A woman fell on the stone stairway of the police station in Boston and was severely injured. She was taken to the hospital and examined by a doctor who said to the nurse: "She will not live more than a day." After the nurse had attended to her for a few hours, the woman told her story.
I have traveled from California, stopping at every city of importance between San Francisco and Boston, visiting two places always--the police station and the hospital. My boy went away from me and did not tell me where he was going, so I have sold all my property and made this journey to seek him out. Some day he may come into this hospital and if he does, tell him that there were two who never gave him up.
Evening came and the doctor told the nurse: "It is now but a question of minutes." The nurse bent over and said: "Tell me the names of the two and I will tell your son if I see him." With tears in her eyes she replied: "Tell him that the two were God and his mother." Moments later, she died.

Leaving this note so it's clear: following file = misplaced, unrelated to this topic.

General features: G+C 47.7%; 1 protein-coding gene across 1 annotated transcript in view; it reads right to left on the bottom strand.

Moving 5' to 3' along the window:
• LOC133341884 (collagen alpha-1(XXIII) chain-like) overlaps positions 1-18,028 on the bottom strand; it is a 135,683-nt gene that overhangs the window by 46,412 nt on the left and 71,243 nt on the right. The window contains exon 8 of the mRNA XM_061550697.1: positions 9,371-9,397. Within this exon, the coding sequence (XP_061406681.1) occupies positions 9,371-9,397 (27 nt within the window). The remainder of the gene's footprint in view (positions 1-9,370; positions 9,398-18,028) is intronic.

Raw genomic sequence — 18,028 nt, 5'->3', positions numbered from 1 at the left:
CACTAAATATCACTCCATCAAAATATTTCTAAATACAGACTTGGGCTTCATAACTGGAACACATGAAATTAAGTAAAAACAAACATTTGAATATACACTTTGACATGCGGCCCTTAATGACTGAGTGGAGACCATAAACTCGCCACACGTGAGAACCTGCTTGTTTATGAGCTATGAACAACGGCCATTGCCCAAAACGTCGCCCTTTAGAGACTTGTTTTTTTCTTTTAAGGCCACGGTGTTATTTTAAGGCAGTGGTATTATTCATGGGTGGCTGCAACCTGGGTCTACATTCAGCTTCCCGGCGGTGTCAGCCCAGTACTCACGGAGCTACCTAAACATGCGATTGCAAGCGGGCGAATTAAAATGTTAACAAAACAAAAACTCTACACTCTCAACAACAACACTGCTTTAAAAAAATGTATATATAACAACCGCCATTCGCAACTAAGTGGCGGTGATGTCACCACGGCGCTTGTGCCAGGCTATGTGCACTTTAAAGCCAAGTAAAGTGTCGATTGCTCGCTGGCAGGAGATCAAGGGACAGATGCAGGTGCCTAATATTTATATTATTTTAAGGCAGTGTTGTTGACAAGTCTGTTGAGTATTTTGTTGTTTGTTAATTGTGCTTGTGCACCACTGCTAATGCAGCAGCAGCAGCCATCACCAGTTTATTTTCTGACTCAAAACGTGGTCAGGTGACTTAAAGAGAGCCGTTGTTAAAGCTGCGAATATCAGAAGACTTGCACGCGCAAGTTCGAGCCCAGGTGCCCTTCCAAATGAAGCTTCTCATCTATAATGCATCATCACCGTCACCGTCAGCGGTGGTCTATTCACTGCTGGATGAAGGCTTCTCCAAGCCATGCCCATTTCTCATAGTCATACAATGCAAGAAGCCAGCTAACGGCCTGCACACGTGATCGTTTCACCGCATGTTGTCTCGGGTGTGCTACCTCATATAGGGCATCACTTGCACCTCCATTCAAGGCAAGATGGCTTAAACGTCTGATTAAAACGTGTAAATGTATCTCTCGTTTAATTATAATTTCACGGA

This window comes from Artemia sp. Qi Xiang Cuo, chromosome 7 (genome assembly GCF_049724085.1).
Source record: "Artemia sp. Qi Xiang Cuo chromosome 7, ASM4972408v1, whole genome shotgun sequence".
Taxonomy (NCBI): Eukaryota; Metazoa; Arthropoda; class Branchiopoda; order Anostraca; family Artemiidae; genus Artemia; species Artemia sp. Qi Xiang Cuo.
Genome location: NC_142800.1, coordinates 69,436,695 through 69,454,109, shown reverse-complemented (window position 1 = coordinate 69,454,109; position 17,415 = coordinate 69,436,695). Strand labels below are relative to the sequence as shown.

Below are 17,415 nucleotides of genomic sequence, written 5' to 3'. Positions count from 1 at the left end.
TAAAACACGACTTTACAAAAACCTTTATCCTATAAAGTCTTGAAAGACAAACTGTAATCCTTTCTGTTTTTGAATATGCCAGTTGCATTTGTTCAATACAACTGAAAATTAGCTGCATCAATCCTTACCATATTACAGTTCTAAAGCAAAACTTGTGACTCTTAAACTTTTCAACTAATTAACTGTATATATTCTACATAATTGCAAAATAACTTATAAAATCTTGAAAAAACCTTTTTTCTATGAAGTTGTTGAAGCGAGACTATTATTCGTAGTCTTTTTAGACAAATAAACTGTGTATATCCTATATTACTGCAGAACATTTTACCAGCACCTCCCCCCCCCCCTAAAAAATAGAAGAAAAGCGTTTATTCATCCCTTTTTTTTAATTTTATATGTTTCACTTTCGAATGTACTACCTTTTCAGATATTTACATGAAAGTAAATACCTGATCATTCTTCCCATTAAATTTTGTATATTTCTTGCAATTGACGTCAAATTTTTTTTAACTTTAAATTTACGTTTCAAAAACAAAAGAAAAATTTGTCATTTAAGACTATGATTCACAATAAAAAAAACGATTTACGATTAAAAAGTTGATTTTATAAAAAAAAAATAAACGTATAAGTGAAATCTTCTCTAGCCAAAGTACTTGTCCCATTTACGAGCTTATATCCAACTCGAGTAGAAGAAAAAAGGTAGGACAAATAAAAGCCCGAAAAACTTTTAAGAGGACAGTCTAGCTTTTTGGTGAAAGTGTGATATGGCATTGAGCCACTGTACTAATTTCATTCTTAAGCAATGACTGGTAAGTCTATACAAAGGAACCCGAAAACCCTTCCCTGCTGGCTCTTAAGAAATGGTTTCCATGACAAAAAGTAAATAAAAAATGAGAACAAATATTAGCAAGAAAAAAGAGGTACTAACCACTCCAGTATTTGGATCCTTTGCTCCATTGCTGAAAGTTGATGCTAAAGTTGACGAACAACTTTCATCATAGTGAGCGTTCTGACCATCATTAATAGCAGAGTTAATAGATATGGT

Human analogies are limited in their usefulness to explain God. If we compare God to a father or a mother, those analogies may not work well for someone who had a bad father or mother. In other cases human analogies are highly useful. Imagine the great seeking love of that mother who traveled the length of the country to try to find her son. Think of the shepherd who goes out in search of the one lost sheep (Lk. 15:4-7). Think of the hen who gathers her brood under her wings (Mt. 23:37). Think of the father who watches daily for the return of a wayward son (Lk. 15:11-32). Think of the husband who takes his unfaithful wife back into his home (Hosea). Truly the seeking, searching love of God is beyond measure: "I am convinced that neither death, nor life, nor angels, nor rulers, nor things present, nor things to come, nor powers, nor height, nor depth, nor anything else in all creation, will be able to separate us from the love of God in Christ Jesus our Lord" (Rom. 8:39).